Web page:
Minnesota still hostage to Canada’s paranoia over reopening border post pandemic

The U.S. and Canada famously share the longest undefended border in the world, more than 5,000 miles long. But you’d never know it by the aggressive posture Canada continues to exhibit in enforcing a strict 15-month lockdown of the border with no end in sight due to never-ending concerns over Covid.

Even many of the European nations Canada now more closely resembles than its American neighbor have loosened up on international travel restrictions, according to the New York Times.

Americans can now vacation in France, where the one-dose vaccination rate is 49 percent, according to the nonprofit Our World in Data; they can also go to Spain, where the rate is 51 percent, and Greece, 45 percent. But, with very limited exceptions, they still cannot travel to Canada, which, according to one source — the University of Oxford — is leading all countries globally in single-dose vaccination rates.

In mid-June, to the frustration of many on both sides of the border, Canada announced it was extending restrictions on nonessential travel until at least July 21. The ban includes travel via land, air and sea. It will ease entry requirements for fully vaccinated Canadians, permanent residents and some eligible foreign nationals on July 5.

President Biden and Canadian Prime Minister Trudeau were supposed to discuss the standoff at the recent G-7 summit in England. But like so much of the confab, nothing came of it.

The Canadian government has cited the spread of more transmissible variants of Covid-19, such as the Delta variant, as a reason for its caution.

“Even a fully vaccinated individual can pass on Covid-19 to someone who is not vaccinated,” Mr. Trudeau said on June 18, addressing the reasons for the extension of the border closure. “That means we have to really make sure that not only people who are fully vaccinated can travel, but the communities to which they will return are not at risk, because even though they are protected from hospitalization, the people around them might not be.”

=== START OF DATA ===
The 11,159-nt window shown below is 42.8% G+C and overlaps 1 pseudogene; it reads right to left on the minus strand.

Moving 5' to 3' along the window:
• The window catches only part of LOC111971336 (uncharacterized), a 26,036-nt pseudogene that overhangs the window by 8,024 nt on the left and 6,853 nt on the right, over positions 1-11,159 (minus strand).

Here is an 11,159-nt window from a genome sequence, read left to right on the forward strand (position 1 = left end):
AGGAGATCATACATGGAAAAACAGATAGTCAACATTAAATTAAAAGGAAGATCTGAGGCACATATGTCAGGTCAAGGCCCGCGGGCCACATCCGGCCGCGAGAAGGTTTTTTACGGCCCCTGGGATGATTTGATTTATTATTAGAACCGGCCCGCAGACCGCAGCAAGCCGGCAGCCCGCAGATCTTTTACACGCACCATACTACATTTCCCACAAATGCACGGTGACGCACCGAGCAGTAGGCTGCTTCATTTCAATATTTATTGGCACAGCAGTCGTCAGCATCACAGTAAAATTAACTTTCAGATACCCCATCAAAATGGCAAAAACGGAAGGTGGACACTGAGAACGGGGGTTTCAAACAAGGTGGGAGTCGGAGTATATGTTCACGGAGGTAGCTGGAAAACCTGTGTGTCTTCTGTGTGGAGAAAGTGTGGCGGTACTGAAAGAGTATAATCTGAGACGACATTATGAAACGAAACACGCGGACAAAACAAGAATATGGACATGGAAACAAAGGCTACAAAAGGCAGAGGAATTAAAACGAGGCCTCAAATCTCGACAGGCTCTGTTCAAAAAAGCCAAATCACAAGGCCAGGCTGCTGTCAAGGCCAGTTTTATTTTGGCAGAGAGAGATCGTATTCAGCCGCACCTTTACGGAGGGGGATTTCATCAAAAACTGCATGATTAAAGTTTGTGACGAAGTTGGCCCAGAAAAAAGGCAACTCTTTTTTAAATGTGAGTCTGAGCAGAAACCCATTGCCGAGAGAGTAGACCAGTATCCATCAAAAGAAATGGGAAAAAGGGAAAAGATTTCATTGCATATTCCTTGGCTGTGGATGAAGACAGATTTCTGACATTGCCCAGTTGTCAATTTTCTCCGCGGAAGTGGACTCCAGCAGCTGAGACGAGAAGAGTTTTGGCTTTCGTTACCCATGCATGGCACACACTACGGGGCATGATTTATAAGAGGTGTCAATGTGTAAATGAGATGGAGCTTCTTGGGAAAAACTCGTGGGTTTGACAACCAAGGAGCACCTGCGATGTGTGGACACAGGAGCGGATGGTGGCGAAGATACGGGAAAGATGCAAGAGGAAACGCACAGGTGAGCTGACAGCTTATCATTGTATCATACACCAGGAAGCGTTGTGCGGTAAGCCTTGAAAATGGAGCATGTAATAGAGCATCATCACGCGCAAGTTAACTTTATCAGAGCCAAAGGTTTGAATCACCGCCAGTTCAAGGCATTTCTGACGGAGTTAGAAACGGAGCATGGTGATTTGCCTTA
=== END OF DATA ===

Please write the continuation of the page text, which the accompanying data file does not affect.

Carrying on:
So on it goes, an open-ended shutdown except for a handful of residents of the Northwest Angle allowed to travel back and forth. The Canadian’s paranoia has drastically affected the economy and way of life for northern Minnesota businesses for a second straight year, according to the Grand Forks Herald.

The border closure and uncertain prospects for reopening have been especially difficult for resorts on the Northwest Angle mainland, where many visitors traditionally trailer their own boats on the road through Manitoba and fish the Ontario side of the lake. Sprinkled with thousands of islands, the Ontario side of Lake of the Woods offers better scenery and more protection from the wind than the open expanse of Minnesota waters.

With both the road to the Angle and the Ontario side of the lake off limits until the border reopens, McKeever at Young’s Bay says business is down 75% to 80% – “pretty easily” – since the onset of the pandemic.

In a letter to Biden and Trudeau earlier this year, key Minnesota state legislators summarized the scope of the damage inflicted by neglecting the border.

The effects are staggering, with Explore Minnesota reporting $7.1 billion in travel spending losses. The travel impact has been statewide, but there has been a pronounced impact to northern Minnesota from the loss of both Canadian customers and Minnesota customers.

According to the Canadian consulate, in 2017 Canadians made 703,000 trips to Minnesota and spent $195 million in our local economy, and in return, Minnesotans spend $208 million in travel service to Canada each year.

While members of Minnesota’s congressional delegation have held hearings to express concerns over the Canadians’ intransigence, Gov. Tim Walz has been largely silent. With his emergency pandemic powers now rescinded, perhaps Walz can finally prioritize the emergency faced by many Minnesotans caught in the middle of the border clampdown with Canada.